MO Elena Xanthoudakis in Lucia di Lammermoor photo by Robin HallsFrom the moment she breezed onto the stage in anticipation of her rendezvous with Edgardo, Xanthoudakis looked and sounded certain to take her audience on a magnetic yet heart-breaking journey. Indeed she does so, lustrous and purposeful in voice and relying less on coloratura fireworks while mining soul-bearing depth with remarkable nuance and pathos.

Putting his unfortunate fake beard aside, ardent tenor Henry Choo is impressively passionate and gallant as Edgardo, wearing his heart on his sleeve in the intimacy of love and digging deep to give compelling gravitas to his own disastrous, tear-inducing end.

Enrico’s troubled times and fury at Lucia’s romance have cause for blood vessels set to explode in Simon Meadows portrayal. The anger-stiff stance often seems relentless but Meadows puts his smouldering muscular baritone to heaving, manipulative use to create unsettling tension. And  then comes the heart, too late, in a moving moment of remorse when he falls to his knees and clutches Lucia’s veil as she spins out of control.

Big sonorous bass Eddie Muliaumaseali’i is in top form as the authoritative and incontestable-looking minister Raimondo, offering two stellar highlights that include a riveting rendition singing the horrifying details on finding Lucia at the murder scene.

A measure of flair and pomposity comes with tenor Robert Macfarlane’s shining and clarity-sung Arturo that gives the impression of how incongruous he is in the picture.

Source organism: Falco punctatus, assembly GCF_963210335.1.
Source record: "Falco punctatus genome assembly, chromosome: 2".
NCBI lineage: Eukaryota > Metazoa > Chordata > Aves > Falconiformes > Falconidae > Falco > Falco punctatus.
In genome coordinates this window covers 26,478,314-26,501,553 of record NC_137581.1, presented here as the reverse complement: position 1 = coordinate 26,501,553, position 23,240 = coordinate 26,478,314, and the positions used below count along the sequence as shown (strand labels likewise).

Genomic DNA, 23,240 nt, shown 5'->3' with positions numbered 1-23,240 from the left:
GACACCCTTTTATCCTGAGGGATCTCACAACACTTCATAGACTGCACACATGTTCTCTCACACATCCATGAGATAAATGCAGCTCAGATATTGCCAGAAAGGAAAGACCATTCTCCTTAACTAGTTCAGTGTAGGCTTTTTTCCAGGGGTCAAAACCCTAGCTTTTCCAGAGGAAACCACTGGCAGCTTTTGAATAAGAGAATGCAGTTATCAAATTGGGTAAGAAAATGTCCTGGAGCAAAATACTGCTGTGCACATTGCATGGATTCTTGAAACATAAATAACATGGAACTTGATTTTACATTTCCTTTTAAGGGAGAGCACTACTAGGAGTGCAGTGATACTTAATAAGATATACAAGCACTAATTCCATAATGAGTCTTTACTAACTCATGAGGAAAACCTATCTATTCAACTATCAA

Mezzo-soprano Sarah Sweeting is a soaring, luxurious asset and compassionate presence in the smaller role of Lucia’s handmaid, Alisa, and tenor Boyd Owen is dutifully robust alongside Enrico as his retainer, Normanno.

MO Lucia di Lammermoor photo by Robin HallsOpening briskly with a chorus of huntsmen, the voices combine in a rousing display. Later, the full force of the MO Chorus is felt, a commanding contingent who beef up their every tableau with notable detail, none more so than their vigorous sweep onto the stage as the dancing takes off at the wedding celebrations – a credit to their dedication and to Chaundy’s insightful direction.

The orchestral workings in the pit under Maestro Lawrence came together splendidly at Wednesday’s opening night. With a tendency for quick-paced tempi, a markedly thrilling but carefully tempered account resulted. It was evident that the MO Orchestra completely understood their assignment and they played excellently.

If not for MO’s benefactors, local opera would suffer immensely. Their generosity is especially appreciated and vital in providing nourishment to the art form and inspiring ongoing generations.

Perhaps the buzz of a full house greeting MO’s fraught, action-packed and thought-provoking Lucia di Lammermoor will inspire wider generosity. It’s also a no-brainer recommendation for a first-timer so snap up remaining seats for the ride.

Lucia di Lammermoor
Athenaeum Theatre, 188 Collins Street, Melbourne
Performance: Wednesday 8 May 2024
Season continues to 18 May 2024
Information and Bookings:

Image: Henry Choo and Elena Xanthoudakis in Lucia di Lammermoor – photo by Robin Halls | Lucia di Lammermoor – photo by Robin Halls | Elena Xanthoudakis in Lucia di Lammermoor – photo by Robin Halls

Review: Paul Selar